Write what you know

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Annalisa Parent has worked as a full-time writing coach for three years, helping aspiring novelists reach their goals without following a structured outline. (Courtesy photo)

Resident writing coach publishes how-to book

Sometimes, the best piece of advice writing coach Annalisa Parent gives her clients is simple: Put your hands above your head, stand up and dance around. The extra bit of oxygen can often clear up even the worst writers’ block, she says.

This fall, the Colchester resident took her own recommendations and published a how-to book for wordsmiths who like to throw out traditional writing wisdom and fly by the seat of their pants. In between personal dance parties, Parent produced the first draft of her resulting publication, “Storytelling for Pantsers,” and accompanying workbook in an astonishing four weeks.

A writer of all genres, Parent has tried her hand at everything from journalism, poetry, picture book, novel to television script writing. In each case, she said common themes and strategies emerge.

“No matter what you write, it’s about clarity,” Parent said. “If you’re writing a shopping list, you’ve got to be clear. If you’re writing a novel, you’ve got to be clear.”

Parent, who has coached full-time for three years with a small team, noticed many of her charges struggled to release their creativity when bound by the confines of a structured outline. Sparse were the resources for those who liked to write Chapter 8, then 1, before circling back to Chapter 5, she said, and may have started the same novel dozens of time.

About 20 million American’s say they’d like to publish a book in their lifetime, Parent said, but just a million actually achieve that goal per year. The aforementioned re-writing cycle strikes the vast majority of 19 million unfulfilled writers, Parent presumes.

Eventually, Parent said she realized she had a unique view on what it means to be a “pantser,” and decided to take on her “very meta” project — writing about writing about what you know. In Parent’s case that is, you guessed it, writing.

“There’s no reason you need to write an outline,” Parent said. “I had this conversation enough times that I [saw] there was a need here.”

Parent said she uses an extrovert-introvert analogy when helping authors decide whether they are an outliner or a “pantser.” The former sources creativity from an external outline, she explained, while the latter source creativity from the lack of an outline. Many who term themselves organized are surprised to learn they fall into the “pantser” category, she said.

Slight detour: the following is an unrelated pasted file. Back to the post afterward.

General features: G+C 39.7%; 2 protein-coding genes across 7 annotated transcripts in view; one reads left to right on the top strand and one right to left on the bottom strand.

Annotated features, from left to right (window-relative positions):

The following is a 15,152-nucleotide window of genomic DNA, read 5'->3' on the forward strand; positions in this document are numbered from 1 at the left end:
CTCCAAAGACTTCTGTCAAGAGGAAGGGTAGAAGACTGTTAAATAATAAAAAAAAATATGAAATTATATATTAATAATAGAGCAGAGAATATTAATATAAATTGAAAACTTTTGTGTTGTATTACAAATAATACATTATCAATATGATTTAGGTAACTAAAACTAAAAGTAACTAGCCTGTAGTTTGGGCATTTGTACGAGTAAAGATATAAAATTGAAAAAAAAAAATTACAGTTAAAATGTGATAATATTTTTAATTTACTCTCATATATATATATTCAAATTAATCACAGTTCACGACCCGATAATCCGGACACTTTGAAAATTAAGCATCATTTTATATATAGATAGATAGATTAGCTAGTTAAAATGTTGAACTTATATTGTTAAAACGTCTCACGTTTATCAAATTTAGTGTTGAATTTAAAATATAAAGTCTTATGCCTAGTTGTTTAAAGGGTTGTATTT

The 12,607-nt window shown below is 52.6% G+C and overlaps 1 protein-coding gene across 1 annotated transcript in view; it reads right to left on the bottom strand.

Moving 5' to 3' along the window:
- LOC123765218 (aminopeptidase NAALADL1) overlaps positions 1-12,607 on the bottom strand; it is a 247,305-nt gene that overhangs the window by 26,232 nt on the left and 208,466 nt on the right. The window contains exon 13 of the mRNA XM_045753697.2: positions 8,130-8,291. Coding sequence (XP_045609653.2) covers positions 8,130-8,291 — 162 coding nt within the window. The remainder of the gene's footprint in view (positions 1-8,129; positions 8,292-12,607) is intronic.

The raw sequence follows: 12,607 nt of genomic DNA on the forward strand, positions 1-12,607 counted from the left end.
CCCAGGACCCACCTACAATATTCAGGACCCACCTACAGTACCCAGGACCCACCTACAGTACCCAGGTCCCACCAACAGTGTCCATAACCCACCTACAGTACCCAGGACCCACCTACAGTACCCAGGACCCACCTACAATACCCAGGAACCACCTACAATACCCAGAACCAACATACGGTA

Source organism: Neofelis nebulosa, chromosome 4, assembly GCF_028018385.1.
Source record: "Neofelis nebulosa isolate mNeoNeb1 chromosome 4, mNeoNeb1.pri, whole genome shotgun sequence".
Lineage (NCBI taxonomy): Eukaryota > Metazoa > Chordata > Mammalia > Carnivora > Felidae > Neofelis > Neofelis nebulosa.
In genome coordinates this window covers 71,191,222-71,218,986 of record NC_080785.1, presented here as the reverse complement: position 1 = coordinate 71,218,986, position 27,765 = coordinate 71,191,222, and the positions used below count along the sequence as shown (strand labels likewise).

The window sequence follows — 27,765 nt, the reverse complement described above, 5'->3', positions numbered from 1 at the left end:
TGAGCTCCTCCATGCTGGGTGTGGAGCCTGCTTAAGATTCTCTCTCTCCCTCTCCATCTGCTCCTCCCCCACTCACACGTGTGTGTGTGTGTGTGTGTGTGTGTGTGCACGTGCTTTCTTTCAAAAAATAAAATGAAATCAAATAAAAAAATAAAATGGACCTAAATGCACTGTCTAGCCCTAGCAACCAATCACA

Clients from around the world have responded favorably to that teaching model, enrolling in Parent’s various coaching programs in droves. One of her most popular offerings, a writing “boot camp,” requires wannabe novelists to finish a first draft of their book in just eight weeks.

The camp, which requires an application for acceptance, provides concrete critiques on elements like pacing and dialogue, but also helps writers overcome the inherent fear of putting their swirling ideas down on paper. With that in mind, Parent tries to handle her review sessions delicately.

“Storytelling for Pantsers” is available at The Crow Bookshop, Bear Pond Books, Phoenix Books, Barnes and Noble and Amazon. Visit www.datewiththemuse.com for more information. (Courtesy photo)

“We start at, ‘what is it that works here? What is it that you’re doing well?’” Parent said. “Once people start to hear that, it feels a little more comfortable to jump into [a] section that isn’t quite as clear … and here are some things you can do about it.”

Many clients stick with Parent after completing their book, working on marketing plans and elevator pitches. With an eye toward the back end of the business, she’s able to guide creative-types through the often-complicated publishing world.

All of Parent’s clients have been published, she said, albeit in a wide range of forms. One elderly woman was happy just printing out a half-dozen copies of her finished memoir on her own and filing them into three-ring binders for her grandchildren. Another is currently courting the five major publishing companies in New York City.

No matter their publishing goals, Parent said “pantsers” and outliners, alike, thrive best when they find a method tailored to their unique style of creativity.

“The writing project is creativity [and] organization,” Parent said. “The pattern might be different for varying people, but at the end of the day the process itself doesn’t change.”

“Storytelling for Pantsers” is available at The Crow Bookshop, Bear Pond Books, Phoenix Books, Barnes and Noble and Amazon. Visit www.datewiththemuse.com for more information.